"this month has been the coldest for the Season that I have Ever seen in the country. With west and north West Winds and clear for the most part. very little snow fallen for the time of the year but so Sharp that I have been allmost Everday froze in overhauling our hooks and nets. working in the Ice and Water from morning to night is my Employment. a Striving to keep the Life in as long as I can. but we can get nothing out of the woods and hardly any thing out of the water. Some days one fish and Some days two. and very often nothing atall. for my part I doo not know what will become of me. the canadians are gone and left us and what can we doo. I don't understand fishing under the Ice and Mr. Coates is nothing better. and if we was Ever so good at it there are none to be got in the winter hardly. we have got only one uselefs french man Stay with us. and it is no matter whither he knows or not because he always is or pretends to be Sick. and when Ever we tell him that we will Starve if he dous not lend a hand his Ansuer is this. I don't care let us dye at once for I know we will be obliged to dye before winter is out. I knew very well that we could not live without English Provisions all winter. I well knew that when I was at Albany last Summer although I was obliged to Come back here again. I have not forgot last Winter yet Says he when five of us was not able to go to the door without the help of a Stick and not a bit of flesh on my bones. besides we had then thirty Bushels of Indian corn which keept the life in us. and all the men good fishermen, but now we have nothing to depend on. And? none of you understands fishing. I sepose when we came to albany last summer and you saw us look so fatt you natuarly imagined that we lived well all the year but now you see to the contrary. it was in the latter End of April when the fish frye. we get them in great plenty. that was the time that we got flesh on our bones. we lived on the fish then Just like Dogs. this Spetch of his has frightened me more then Ever. as our Stock is almost done and then what will become of me. I was desired before I left Albany If I was in ward in the winter to come down to Gloucester house but that shcame will never doo. for if I have not what to Subsist on here what have I to travel upwards of four hundred miles on. besides I have nobody to accompany me. I will much Sooner run the risque of kicking up my hells then to bring down a french man again. for I dare Say I would not be a welcome guest with one. besides we would only dye on the road. only Sepose that the Govenor of Albany orderd one or two of his men to go to Henley or Moose fort in this season of the year. without victuals. and where they cannot mifs the road. they would naturaly think that they ware hard dealt with and perhaps think that they would never get there. although they be plenty of partridges in their road. now when it is so difficult there what must it be here. more than three times as far and nothing to be got on the way to kill. I must stay and take my Chance happen as it will. I went to Mr Clarks on the 10th where I stayed only one night. he makes a terrible complaint for want. he is Sadly afread that he will lose all his men this Winter. as he has only caught about 1600 fish in the fall. this is all that they have to live upon although they be nine in number. and the reason why he will be so Short is that he lost the most part of his provisions in a fall last summer. and if that he had been plenty of provisions he would have asked me to Stay with him all the winter. besides Says he these french men are such a parcel of grouling sons of bitches that If one or two of them was to dye of hunger as is too often the case. the others would make a terrible compleant to the owners that he keept other people alive and let them Starve. however he gave me an invitation to pafs the Christmas Holi days with him. I Excepted of his Invitation and would doo mySelf the pleasure to wait upon him the day appointed. had a dram in the morning. and for brakefast Chocolate and pancakes. bad him good bye and returned to our hut. no remarkable news but all the Indians that have been at Clarks are astarving. he tells me that he has given out 800 Beaver in debt to the Indians this fall. but that he will be very well pleased if he could get in 300 of it in the Spring. I would not think much of it if that he got 500 in. the Indians certainly make fine bargains with the french. I have got a good many things to write about the pedlars but most not forget the Old proverb NECEFSITY HAS NO LAW. on the 14th there came three canoes of Indians to see me from Clarks. gave them some Tobacco. we had a long conversation together about old times. although I had never seen any of them before. nor can I learn what their names are. but I understand that one of them had been formarly an Albany Chief but now was drawn off by the Indulgance of the canadians. I asked him why he did not go down as usual. that the Encouragement was greater than Ever. that hookemausish gave a great dale of brandy and other presents to the Indians. to which he answerd that hudsons bay was far off and that they ware always Starved getting up again. besides we have Every thing that we Stand in need of brought to our country by the french. and they give us much more presents then you doo. we very well know that your cloth is better then What the french are. but then When my coat is wore out the french will give me another if I am not able to buy one. and that is more then you would doo if you was in my country. I know you from old. I was surprised to hear the Indian go on at this rate. indeed he would not let me Speak in my oun defence. when Ever I attempted to Speak a word he Shut up my mouth by saying I know of old the Generosity of the English well Enough so that you need not Say any more about it. houever after he had Ended his Storey I told him one as long as the main top?? ? Gallon boulen. the Indians Say they Starved in getting up again. I know it from My personal Experience. I have not forgot 1777 yet. when that I used to work hard on the leg of a partridge or Rabbit for two or three days together. therefore I know that it is one Capital reason why the Indians dous not come down. how often have I heard the poor Indians Say that we get powder and shot given us to carrey us back to our country again but then we cannot Eat it. and there are nothing to be got to kill in our road. now I think what would be a great Excitement to the Indians to come down would be to Allow them about 30 pounds of flour or Oatmeal and a little malafses to Each canoe. this would Enable them to get up to their familys without running the rique of Starving. and it would put a final stop to the Eternal compleant Buch ca te. I have nothing more worth while to mention but only that I went to Mr Clarks on the 24 according to appointment. where I Stayed all the Christmas. and Indeed there are hardly any thing worth while to Say about it. but only it is the french Custom to fast all the day before Christmas day. at twelve oClock at night all hands went to prayers. but in my opinion they had much better declined it. because as soon as prayers was over the General call was sacre dieu donnez nous La Sheudieve nous avons un sacre fain and such Stuff.that is god damn you give us the kettle for we are all damned hungary. I am not clear if this be translated accordind as it ought to be. but I am pretty clear that it is very near it. they then had a kettle of Indian corn which was prepaired for them before for a kind of feast like. all hands had a dram not forgetting me. then as soon as their bellys was full the fidler was called for and they danced till two oClock in the morning. the next morning which was Christmas day all hands had a dram again. had no breakfast but avery good dinnar of pork and plumb pudding and venison pye. Sunday was spent like the others in dancing playing the fidle drinking and playing Cards. never did I see Such heathens before. they drink all their liquor neat which method I did not approve of after the first glafs. and I Could partake in as Small a Share of their dancing it being Chiefly minuets. but if they had come to kiking with it I might have stood as great a chance as a good many of them. one night the most of them got drunk as is common Enough Every where about such a time. however one poor fellow got more or raither too far into the rays of the sun that he became so trublesome that he was helpt to bed by some who was very little better then him Self. be this as it may his bed being about six feet from the ground and he hearing some of his comerads call for him to come and take a glafs. he was in such a bustle a getting up that he came down to the floor by the run. by which tumble he knockt out his shoulder. we lived on very Short allowance of fish all the rest of Christmas Except new years day. which was as good as Christmas day."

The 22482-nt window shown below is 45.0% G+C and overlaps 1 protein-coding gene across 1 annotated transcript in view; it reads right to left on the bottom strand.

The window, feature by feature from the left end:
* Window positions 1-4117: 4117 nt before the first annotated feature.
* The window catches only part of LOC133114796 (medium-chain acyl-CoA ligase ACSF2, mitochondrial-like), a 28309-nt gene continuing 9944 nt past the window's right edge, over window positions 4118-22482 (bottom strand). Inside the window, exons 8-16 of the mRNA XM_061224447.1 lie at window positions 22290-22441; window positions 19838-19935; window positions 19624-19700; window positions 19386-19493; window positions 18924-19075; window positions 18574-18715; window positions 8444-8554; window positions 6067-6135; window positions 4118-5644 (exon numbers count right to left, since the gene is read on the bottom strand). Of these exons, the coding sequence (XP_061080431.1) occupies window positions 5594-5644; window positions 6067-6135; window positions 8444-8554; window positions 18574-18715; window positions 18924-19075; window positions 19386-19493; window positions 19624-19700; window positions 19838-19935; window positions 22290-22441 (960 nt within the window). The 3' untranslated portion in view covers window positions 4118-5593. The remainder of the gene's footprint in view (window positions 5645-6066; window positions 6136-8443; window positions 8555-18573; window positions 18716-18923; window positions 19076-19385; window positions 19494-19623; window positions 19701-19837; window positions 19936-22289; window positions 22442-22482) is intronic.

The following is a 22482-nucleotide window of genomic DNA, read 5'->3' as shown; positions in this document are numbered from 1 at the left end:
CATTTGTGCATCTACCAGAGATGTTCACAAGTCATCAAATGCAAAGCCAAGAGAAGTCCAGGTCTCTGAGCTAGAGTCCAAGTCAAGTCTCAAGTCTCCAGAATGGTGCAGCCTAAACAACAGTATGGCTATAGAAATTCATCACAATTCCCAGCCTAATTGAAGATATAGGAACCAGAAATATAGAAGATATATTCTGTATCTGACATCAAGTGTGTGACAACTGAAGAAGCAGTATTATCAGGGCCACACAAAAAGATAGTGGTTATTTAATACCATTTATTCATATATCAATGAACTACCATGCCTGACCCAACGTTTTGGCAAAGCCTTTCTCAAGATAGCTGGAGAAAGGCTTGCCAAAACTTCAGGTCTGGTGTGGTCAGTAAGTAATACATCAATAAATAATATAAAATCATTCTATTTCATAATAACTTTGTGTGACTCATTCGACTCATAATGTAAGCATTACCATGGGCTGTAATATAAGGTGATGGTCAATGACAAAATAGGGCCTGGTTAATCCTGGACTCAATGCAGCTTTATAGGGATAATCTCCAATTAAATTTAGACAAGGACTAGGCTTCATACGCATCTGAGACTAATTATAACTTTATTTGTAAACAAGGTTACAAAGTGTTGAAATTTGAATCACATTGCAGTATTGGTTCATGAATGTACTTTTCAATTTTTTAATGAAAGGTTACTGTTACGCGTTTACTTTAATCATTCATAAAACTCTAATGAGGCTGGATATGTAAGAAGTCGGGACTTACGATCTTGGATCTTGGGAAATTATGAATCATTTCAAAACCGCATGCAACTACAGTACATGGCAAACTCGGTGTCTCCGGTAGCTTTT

January 31 1780